The movie isn't completely bad, it does do some things right. Bane is an excellent villain. Like Magneto in the X-Men movies, he's not some psychopath, he's intelligent and measured who has made peace with what he is about to do. Some of the banter between Bruce Wayne and Selina Kyle is good. There is some humor. And the chase sequence outside the stock exchange when Batman returns is great -- when the lights started going out and the cop says, "Kid, are you ever in for a treat!", I leaned forward in my seat, and when Batman streaked by on his bike, I punched the back of the seat in front of me, thinking, "Yeah! You're gonna get it now!" Too bad the sequence is better at mood than actually creating excitement.

The movie at times feels like a made-for-TV flick. Bane doesn't break Batman's back, he just dislocates a disk. Good thing the prison just happens to have a doctor there who can help cure him. Bruce must learn to fear death. Uh...isn't that the opposite of what's worked so far? When the one guy in the prison who didn't believe in him is chanting "He rises!" along with everyone else, we've gone into Lifetime movie territory, such as Bruce shaking off eight years of rust in 22 days. And the ending in Paris is so cheap and cheesy.

Nolan? I expect MUCH better of you.

The pedigree behind The Dark Knight Rises created expectations. I could have lived with the movie not being equal to Dark Knight if only the script had tried. Instead, it's just a bunch of ideas that it barrels past, hoping that the speed will keep you from noticing none of this makes sense. That technique is great for short stories, but it fails with longform storytelling (compare Trucks to Maximum Overdrive). But with three hours and characters going in directions that not only should they not, but anyone with a brain would not, you leave the theater feeling like you've been jerked around.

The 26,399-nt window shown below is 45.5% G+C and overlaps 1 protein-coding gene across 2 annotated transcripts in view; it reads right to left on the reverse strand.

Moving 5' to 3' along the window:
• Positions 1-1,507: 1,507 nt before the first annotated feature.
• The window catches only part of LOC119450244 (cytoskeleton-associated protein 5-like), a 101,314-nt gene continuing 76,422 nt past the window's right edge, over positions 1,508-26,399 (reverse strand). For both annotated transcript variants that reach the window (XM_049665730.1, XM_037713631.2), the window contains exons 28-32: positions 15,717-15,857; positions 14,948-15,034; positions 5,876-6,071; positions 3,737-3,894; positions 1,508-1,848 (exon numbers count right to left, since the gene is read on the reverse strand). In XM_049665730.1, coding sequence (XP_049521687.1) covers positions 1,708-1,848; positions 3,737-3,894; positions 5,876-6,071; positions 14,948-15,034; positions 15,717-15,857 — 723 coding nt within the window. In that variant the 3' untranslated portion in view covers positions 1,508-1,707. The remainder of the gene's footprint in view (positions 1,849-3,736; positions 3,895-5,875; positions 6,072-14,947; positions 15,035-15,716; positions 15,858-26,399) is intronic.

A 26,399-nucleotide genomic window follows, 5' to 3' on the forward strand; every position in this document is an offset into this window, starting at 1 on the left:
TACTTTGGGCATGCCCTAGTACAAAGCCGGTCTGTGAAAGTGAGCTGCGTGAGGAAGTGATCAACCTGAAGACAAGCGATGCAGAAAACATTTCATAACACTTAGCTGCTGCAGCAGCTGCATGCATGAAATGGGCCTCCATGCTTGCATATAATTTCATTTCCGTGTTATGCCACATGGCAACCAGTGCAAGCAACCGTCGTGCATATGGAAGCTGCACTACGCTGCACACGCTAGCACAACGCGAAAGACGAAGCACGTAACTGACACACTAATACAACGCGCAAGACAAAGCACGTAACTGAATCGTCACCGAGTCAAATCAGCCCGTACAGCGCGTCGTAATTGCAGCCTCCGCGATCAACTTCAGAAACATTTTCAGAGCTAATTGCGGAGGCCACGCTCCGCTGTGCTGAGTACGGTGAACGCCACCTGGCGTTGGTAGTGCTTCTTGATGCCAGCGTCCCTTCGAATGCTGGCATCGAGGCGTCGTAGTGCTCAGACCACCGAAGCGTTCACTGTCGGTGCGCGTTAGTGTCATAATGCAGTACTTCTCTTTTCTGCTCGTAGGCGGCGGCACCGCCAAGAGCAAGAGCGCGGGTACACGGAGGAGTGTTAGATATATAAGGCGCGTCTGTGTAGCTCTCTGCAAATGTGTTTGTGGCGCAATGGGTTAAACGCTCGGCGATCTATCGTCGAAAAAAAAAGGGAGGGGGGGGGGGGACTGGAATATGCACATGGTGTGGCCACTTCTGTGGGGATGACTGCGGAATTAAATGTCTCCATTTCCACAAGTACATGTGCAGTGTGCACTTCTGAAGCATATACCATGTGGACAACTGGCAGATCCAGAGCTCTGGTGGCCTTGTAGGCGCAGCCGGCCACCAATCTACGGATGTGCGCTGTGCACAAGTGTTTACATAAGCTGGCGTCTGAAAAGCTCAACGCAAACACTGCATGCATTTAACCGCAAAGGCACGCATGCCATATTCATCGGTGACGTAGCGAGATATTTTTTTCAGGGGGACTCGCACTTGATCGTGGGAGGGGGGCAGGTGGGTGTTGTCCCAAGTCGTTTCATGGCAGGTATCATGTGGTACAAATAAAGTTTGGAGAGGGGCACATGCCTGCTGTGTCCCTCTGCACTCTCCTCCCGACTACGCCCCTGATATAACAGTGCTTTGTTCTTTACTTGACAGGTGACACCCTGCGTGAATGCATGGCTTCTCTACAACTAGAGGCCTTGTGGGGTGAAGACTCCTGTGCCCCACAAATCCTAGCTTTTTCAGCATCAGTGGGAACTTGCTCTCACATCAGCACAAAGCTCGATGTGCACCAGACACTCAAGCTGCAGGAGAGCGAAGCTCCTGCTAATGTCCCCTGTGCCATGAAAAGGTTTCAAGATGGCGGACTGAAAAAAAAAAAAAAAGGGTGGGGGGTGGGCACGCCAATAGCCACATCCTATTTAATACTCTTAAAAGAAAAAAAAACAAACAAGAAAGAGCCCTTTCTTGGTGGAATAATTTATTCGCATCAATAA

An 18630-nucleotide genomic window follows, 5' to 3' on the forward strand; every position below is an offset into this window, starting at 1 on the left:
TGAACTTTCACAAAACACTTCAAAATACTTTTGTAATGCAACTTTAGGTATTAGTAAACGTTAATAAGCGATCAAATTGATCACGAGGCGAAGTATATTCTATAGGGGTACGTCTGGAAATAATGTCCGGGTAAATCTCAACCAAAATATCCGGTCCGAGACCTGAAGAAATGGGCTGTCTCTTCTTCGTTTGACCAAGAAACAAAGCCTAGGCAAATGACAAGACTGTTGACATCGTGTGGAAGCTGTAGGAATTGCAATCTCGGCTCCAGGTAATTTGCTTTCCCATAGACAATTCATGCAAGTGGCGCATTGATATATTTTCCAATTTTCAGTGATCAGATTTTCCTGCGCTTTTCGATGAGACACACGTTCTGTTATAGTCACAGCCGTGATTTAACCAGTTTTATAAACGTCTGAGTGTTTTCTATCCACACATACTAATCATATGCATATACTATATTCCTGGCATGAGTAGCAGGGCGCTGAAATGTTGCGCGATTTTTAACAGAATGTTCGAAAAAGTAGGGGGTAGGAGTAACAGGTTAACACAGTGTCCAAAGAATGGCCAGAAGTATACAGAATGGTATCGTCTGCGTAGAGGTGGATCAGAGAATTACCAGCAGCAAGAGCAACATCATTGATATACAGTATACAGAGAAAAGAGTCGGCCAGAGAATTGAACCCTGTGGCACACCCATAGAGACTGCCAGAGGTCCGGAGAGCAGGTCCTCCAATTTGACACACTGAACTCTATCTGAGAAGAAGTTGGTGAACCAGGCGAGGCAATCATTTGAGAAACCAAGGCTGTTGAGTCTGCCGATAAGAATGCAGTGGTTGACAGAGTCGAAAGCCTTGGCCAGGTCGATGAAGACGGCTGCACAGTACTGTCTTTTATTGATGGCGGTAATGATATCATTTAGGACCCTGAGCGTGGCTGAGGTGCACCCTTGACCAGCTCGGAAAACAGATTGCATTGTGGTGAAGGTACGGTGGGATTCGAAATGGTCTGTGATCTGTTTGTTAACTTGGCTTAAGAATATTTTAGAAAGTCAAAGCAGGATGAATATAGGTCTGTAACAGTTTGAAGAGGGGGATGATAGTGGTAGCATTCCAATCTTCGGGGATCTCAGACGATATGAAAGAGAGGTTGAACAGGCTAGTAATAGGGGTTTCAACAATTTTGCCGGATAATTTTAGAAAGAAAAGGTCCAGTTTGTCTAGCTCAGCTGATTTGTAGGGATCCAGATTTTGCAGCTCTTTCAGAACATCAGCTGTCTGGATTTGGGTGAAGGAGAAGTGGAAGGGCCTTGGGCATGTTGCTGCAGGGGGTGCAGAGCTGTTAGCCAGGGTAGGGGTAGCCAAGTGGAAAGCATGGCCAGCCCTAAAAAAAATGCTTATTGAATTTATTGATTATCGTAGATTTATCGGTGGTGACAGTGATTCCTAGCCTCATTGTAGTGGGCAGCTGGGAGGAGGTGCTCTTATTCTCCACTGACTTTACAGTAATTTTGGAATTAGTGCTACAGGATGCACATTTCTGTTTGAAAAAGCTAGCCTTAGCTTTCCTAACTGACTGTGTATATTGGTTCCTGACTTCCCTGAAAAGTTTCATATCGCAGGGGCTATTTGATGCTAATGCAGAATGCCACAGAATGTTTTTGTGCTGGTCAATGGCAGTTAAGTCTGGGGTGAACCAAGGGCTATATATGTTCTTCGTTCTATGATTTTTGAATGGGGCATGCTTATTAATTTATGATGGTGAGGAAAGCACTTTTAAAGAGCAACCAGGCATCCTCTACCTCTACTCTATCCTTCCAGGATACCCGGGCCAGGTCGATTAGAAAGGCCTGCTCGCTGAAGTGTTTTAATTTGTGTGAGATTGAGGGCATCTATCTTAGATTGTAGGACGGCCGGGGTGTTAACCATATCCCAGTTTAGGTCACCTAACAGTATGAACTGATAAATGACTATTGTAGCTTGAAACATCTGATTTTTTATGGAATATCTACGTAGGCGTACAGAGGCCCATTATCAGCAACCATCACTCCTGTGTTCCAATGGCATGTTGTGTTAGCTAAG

Keep your B movie glasses on, and Dark Knight Rises is satisfying. Expect Nolan to do his usual job, and you're gonna be pissed.
Toob Raider

The Secret Of My Success Is I'm Living 25 Hours A Day

So, everyone remembers that bit of malarkey I posted last week, the goof on Tomb Raider with Rhapsody as Toob Raider, right?

This week, at work, while doing some brain dead activity, I started thinking about it....

...and I think I can make a Toob Raider story that actually works.

I've begun working on it now, drawing pages.  I'm curious about something, so I'm going to get as many done as I can before the ChicagoCon.  I'm going to try one of the portfolio reviews.  I mean, what the hell?